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Dead to Rights: What did the state of Alabama do to Joe Nathan James in the three hours before his execution?

This much is undisputed: In 1994, Joe Nathan James Jr. murdered Faith Hall, a mother of two he had formerly dated; in 1999, he was sentenced to death in Jefferson County, Alabama; and he was executed on July 28, 2022. Whether James ought to have been killed was and is, by contrast, deeply disputed—Hall’s family pleaded that their mercy should spare him, and the state government acted against their wishes. Also disputed is the matter of how, exactly, the Alabama Department of Corrections took James’s life. Or it was in my mind, at least, until I saw what they had done to him, engraved in his skin.

A clinician of 27 years, Joel Zivot worked mainly in intensive-care units and operating rooms before investigating the disappearance of sodium thiopental (an erstwhile anesthetic recruited into lethal-injection cocktails) from the American market circa 2010, due to capital punishment. Zivot’s curiosity about the vanishing of a good drug eventually led him to research lethal-injection protocols, at which point he became a vocal critic of the death penalty’s use of medical means for lethal ends. 

Then there was the matter of locating an independent pathologist willing to take on the case, and finding the money to pay them. I suggested that Zivot reach out to Reprieve, a nonprofit civil-rights organization made up of lawyers, advocates, and investigators who defend the rights of people facing extreme abuses. Maya Foa, an executive director at Reprieve USdirector, agreed that an independent autopsy ought to happen—quickly.

“Lethal injection was developed to mask the very torture it inflicts,” she explained over text message, “and when a prisoner is executed in secret, the only person who can tell the world what really happened is dead. We’ve seen time and again states suppressing or delaying autopsy results following executions that appear to have gone disastrously wrong. Autopsies help tell the story that the body leaves behind.” Reprieve agreed to fund the autopsy through its newly launched Forensic Justice Initiative.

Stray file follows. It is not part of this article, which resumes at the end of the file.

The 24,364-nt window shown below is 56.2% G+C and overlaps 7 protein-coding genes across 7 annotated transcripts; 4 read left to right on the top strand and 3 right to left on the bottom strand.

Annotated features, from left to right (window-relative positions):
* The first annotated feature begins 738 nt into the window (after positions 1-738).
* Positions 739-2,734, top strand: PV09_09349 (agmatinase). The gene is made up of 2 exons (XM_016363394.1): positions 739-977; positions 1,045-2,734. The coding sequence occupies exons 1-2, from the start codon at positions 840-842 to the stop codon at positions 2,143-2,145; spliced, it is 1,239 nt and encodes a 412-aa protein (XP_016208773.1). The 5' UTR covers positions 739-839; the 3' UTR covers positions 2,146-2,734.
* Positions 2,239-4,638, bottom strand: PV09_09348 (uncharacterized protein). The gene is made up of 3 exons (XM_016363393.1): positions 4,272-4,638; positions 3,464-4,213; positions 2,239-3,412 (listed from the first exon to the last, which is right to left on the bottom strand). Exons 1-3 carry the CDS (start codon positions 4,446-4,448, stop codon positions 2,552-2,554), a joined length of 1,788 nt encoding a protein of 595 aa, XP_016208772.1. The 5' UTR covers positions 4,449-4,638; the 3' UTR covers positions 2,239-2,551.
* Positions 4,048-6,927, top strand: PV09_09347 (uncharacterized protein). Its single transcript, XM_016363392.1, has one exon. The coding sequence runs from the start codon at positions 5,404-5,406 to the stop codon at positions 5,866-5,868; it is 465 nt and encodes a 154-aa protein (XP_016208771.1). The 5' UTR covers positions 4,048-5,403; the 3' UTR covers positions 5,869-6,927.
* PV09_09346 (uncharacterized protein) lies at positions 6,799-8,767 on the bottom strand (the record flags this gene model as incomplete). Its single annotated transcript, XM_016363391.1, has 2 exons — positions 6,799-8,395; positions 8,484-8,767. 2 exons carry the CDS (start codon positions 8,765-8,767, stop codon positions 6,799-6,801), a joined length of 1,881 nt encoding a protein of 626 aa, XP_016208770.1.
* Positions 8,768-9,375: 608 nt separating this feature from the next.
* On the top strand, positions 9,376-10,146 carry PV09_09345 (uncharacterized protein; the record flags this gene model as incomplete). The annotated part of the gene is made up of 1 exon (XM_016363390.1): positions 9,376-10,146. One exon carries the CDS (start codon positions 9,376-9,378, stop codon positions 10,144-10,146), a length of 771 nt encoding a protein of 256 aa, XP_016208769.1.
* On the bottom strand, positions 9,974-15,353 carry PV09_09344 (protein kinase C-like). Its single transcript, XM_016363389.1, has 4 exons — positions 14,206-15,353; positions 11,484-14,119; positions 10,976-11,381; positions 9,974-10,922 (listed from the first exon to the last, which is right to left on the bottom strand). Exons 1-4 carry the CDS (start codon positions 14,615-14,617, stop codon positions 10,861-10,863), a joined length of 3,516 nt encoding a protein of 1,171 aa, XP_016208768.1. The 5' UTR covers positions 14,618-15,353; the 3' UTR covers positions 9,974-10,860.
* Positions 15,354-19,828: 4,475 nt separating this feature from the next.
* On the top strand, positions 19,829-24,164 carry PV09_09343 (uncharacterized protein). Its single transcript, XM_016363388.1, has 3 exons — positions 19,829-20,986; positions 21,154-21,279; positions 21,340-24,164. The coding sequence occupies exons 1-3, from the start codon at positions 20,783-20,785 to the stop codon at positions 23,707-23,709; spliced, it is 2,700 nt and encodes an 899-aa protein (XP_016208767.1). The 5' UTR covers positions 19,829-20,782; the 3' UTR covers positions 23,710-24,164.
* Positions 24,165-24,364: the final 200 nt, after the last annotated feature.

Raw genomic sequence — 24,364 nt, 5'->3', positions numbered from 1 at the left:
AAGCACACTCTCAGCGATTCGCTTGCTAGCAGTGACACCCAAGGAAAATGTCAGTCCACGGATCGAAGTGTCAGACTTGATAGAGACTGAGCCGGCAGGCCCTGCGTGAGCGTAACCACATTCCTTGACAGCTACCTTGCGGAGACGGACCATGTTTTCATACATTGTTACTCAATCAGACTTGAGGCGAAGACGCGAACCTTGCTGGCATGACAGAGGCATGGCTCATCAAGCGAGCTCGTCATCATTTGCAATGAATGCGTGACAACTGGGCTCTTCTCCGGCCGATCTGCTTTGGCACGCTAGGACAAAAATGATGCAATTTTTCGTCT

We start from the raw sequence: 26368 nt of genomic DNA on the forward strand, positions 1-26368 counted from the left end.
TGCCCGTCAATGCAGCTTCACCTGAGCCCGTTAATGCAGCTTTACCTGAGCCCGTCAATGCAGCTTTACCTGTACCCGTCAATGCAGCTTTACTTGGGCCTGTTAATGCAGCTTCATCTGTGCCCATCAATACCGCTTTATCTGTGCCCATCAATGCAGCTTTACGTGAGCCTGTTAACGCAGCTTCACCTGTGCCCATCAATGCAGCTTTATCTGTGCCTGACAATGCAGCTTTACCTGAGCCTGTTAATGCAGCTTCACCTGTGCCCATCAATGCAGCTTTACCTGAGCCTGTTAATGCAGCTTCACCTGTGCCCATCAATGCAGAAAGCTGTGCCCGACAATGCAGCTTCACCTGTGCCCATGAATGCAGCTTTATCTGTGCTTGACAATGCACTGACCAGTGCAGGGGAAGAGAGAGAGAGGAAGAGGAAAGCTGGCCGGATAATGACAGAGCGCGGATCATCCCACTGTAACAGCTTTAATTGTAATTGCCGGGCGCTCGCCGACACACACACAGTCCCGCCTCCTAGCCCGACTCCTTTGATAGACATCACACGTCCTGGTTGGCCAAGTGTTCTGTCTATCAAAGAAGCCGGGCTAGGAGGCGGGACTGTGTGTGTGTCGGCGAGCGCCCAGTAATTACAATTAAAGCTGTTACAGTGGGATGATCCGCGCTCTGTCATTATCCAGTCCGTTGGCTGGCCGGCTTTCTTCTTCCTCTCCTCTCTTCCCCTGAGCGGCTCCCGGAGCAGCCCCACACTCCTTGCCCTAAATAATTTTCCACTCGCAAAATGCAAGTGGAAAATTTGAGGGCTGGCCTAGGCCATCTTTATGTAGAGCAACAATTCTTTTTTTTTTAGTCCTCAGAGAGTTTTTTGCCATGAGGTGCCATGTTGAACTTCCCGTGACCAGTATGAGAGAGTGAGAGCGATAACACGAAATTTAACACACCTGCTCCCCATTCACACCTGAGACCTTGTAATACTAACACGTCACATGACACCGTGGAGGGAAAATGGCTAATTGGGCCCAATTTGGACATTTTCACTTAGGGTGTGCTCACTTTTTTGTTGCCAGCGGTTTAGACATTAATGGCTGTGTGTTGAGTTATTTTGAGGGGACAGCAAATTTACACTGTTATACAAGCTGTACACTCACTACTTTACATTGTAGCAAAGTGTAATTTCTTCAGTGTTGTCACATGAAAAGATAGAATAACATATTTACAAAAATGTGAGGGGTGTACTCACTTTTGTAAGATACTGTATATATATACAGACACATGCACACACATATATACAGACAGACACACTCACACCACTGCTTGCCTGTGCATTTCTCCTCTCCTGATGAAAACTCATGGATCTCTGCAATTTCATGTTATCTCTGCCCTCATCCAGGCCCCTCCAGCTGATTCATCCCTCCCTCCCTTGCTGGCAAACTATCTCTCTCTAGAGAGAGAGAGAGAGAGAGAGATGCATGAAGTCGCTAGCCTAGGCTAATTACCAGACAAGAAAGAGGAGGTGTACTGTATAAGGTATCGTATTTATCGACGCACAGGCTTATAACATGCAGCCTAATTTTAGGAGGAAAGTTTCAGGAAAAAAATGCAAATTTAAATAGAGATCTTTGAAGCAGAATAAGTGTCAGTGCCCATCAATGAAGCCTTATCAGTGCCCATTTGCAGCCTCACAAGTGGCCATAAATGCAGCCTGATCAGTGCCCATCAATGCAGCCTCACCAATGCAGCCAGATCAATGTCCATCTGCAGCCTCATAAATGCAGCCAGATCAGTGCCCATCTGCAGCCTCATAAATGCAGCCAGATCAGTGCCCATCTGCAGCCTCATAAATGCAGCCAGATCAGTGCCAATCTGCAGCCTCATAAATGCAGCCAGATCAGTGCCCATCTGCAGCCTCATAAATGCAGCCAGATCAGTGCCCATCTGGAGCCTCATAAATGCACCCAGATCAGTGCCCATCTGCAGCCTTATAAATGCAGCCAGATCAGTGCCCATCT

And while the array of viscera and the accordion-style slicing of organs was appalling in its bloody gratuitousness—James had been, according to Datnow, a generally healthy man, prior to his execution—it was the story his flesh told about his lengthy and painful death that lent the scene its awful vertigo. In a little green storefront funeral parlor in Birmingham lay the visual record of everything the government can do to you, provided that you, like James in his final hours, have no counsel present, no wealth to your name, and no contact with the outside world.

James, it appeared, had suffered a long death. The state seems to have attempted to insert IV catheters into each of his hands just above the knuckles, resulting in broad smears of violet bruising. Then it looked as though the execution team had tried again, forcing needles into each of his wrists, with the same bleeding beneath the skin and the same indigo mottling around the puncture wounds. On the inside of James’s left arm, another puncture site, another pool of deep bruising, and then, a scant distance above, a strange, jagged incision, at James’s inner elbow. The laceration met another cut at an obtuse angle. That longer, narrower slice was part of a parallel pair, which matched a fainter, shallower set of parallel cuts. Underneath the mutilated portion of James’s arm was what appeared to be yet another puncture—a noticeable crimson pinprick in the center of a radiating blue-green bruise. Other, less clear marks littered his arm as well.

Further, the DOC’s own admission that it cannot confirm James’s consciousness during the procedure raises an obvious question: Why? James had been alone in DOC custody for the past three hours, presumably undergoing repeated, torturous, abortive efforts to gain lethal access to one of his veins. If something had happened to James during that period that affected his consciousness, only DOC staff wouldknow, and the agency’s complete failure to account for the last hours of James’s life or the awful suffering inflicted upon him before his death is ghastly, the sort of catastrophic, pseudo-medicinal brutality of our recent past that mainly flourishes behind closed doors.

As recently as 2018, Alabama was forced to halt the execution of Doyle Hamm after execution staff punctured his body at least 11 times in his ankles, legs, and groin, apparently even piercing his bladder over a three-hour period. Hamm’s attorney, Bernard Harcourt, was there that evening, demanding an explanation for the long delay and preparing a legal offensive for the morning. Hamm’s case has since become emblematic of the grotesque reality of lethal injection, compared with its putatively sterile, professional public-facing aesthetics. Lethal injections largely happen, quite literally, behind a curtain; what observers do see looks vaguely surgical; what they don’t looks like a war crime.

Read the full story in The Atlantic.